[html5] List types
ian at hixie.ch
Thu Jan 6 12:24:40 PST 2011
On Fri, 22 Oct 2010, Renatho Rosa wrote:
> But other discussion is "ol" or "ul" for forms. What's more correct?
> Here a example by alistapart with use of "ol":
> In HTML5 spec says: "The ol element represents a list of items, where
> the items have been intentionally ordered, such that changing the order
> would change the meaning of the document."
> I think that the correct is use ul, because, for example, in a form with
> "name" n' "age" if we change the order of fields, the meaning is the
> What do you know?
Your interpretation is correct. <ol> would make more sense if the form was
something like "Enter your selected candidates in the order you prefer to
have them elected", or something, in which the order matters.
On Sat, 23 Oct 2010, Jukka K. Korpela wrote:
> In practice, the dl element has been used for a wide range of purposes,
> defeating the original idea.
That's true of every HTML element! :-)
> Semantic markup isn't very useful if most pages use elements in a manner
> that conflicts with the defined semantics. For example, if a search
> engine treated dd as enclosing a term being defined, for the purposes of
> searching for definitions (or excluding defining occurrences from
> results), it would not find many definitions, and it would misclassify
That's unfortunately true of every HTML element. It doesn't mean semantics
are useless, though -- with untrusted content, you just have to apply a
"trust but verify" model, and with trusted content, you can rely on the
markup being used as specced to a known extent based on the input.
> HTML 4 reflects this in its watered-down, pretty useless "definition" of
> dl, first calling it a definition list, then saying that dd gives a
> _description_ (not definition), and ending this with the messy statement
> "Another application of DL, for example, is for marking up dialogues,
> with each DT naming a speaker, and each DD containing his or her words."
> (Oddly enough, the HTML5 draft explicitly refutes such an idea, beating
> a dead horse, I would say. If someone has used dl for such a purpose,
> why should we tell him it's wrong?)
Conformance requirements are about helping authors write markup in a
consistent way, e.g. to help them make use of the semantics later.
> > Now, in the new specification,
> You misspelled "current draft".
Actually the HTML spec is a living standard, not just a draft, at this
point. The WHATWG doesn't use a "snapshot" mechanim like the W3C; the spec
is just continually updated in response to feedback, it's not in a "draft"
stage at the moment (though individual sections are naturally less stable
than others -- the less stable sections are marked as such in the margins).
> In practice, the dl element has become a layout tool for certain types of
> data. This can hardly be changed any more.
The same could be said of many HTML elements, like <ol>, <ul>,
<blockquote>, <table>, etc. I don't think it's especially useful to give
up on most of the language just because it's been misused. We'll never be
able to write a language that _isn't_ misused when we have the scale of
authors that HTML has.
> Markup for definitions would be something completely different. It's a
> very complicated issue, much more complicated than the new semantic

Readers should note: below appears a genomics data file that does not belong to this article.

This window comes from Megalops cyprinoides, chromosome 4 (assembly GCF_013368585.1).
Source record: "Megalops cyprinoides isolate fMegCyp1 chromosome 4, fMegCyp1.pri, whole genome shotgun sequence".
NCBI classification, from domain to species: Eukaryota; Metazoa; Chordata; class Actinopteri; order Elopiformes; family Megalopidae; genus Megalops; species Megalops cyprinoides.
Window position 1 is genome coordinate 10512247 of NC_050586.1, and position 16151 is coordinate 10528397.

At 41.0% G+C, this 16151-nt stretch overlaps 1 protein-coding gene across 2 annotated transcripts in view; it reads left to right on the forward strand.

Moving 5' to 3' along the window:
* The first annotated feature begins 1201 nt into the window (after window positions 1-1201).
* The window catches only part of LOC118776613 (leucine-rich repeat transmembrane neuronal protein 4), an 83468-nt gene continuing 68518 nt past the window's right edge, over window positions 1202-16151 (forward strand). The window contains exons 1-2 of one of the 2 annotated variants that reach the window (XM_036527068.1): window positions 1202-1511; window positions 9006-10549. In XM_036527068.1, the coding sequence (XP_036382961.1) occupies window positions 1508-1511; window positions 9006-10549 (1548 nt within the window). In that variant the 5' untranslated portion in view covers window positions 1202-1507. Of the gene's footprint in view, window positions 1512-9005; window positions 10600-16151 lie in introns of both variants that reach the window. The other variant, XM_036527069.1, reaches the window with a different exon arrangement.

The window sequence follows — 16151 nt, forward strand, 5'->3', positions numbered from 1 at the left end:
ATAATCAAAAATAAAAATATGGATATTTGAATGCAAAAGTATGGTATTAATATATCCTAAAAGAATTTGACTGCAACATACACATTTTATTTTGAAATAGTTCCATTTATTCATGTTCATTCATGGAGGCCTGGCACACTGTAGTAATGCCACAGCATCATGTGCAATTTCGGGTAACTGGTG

> elements that have been proposed in the HTML5 draft, so it should
> probably wait for HTML 6, or at least HTML5.1.
The HTML spec is no longer versioned; there's just a living HTML spec that
is continually maintained.
> > In HTML5 spec
> The current W3C draft for HTML5.
This is a WHATWG mailing list, so it's generally assumed that we're
talking about the WHATWG HTML spec, not the W3C copy. (The W3C copy is a
strict subset of the normative requirements in the HTML spec.)
> The _dangerous_ idea is the obvious implication, explicitly written out
> in the HTML5 draft, that in a ul element, the order is _not_
As you say, it's not an implication, it's the element's standard
> This is just absurd. Millions of people have created ul elements without
> meaning that someone else, or maybe a browser, could arbitrarily reorder
> the items.
Just because the order isn't material doesn't mean that user agents will
arbitrarily reorder the items in the list.
On Tue, 26 Oct 2010, Herman Hassel wrote:
> We had the same heated debate a few months ago when it came to lists and
> forms. We concluded that using any list element to keep the label and
> input elements apart was redundant (although it does look kinda cool).
> The list element just didn't provide anything of semantic value to the
> form. We still needed to group each label and input for styling needs,
> hence we decided upon using div elements.
> A simplistic example of how we do forms now:
> <legend>Personal Info</legend>
> <label for="full_name">Full Name:</label>
> <input name="full_name" type="text" />
> <label for="full_address">Full Address</label>
> <input name="full_address" type="text" />
> <!-- billing: visa, mastercard etc ... separated from personal info by the
> fieldset element -->
> <button type="submit" name="save">Hook me up!</button>
> We'd be happy to get some feedback on this way of doing forms, if anyone
> has a better idea when it comes to the semantics.
I'd suggest using <p> rather than <div>, but the above is fine per the
spec, indeed, except that you need id="" attributes to match the for=""
attributes (for="" refers to id="", not name="", because the name=""s
don't have to be unique).
On Tue, 26 Oct 2010, Paul Arzul wrote:
> You can nest the input in the label.
> <legend>Personal Info</legend>
> <label>Full Name: <input></label>
> <label>Full Address: <input></label>
Indeed, that's another good way of doing it.
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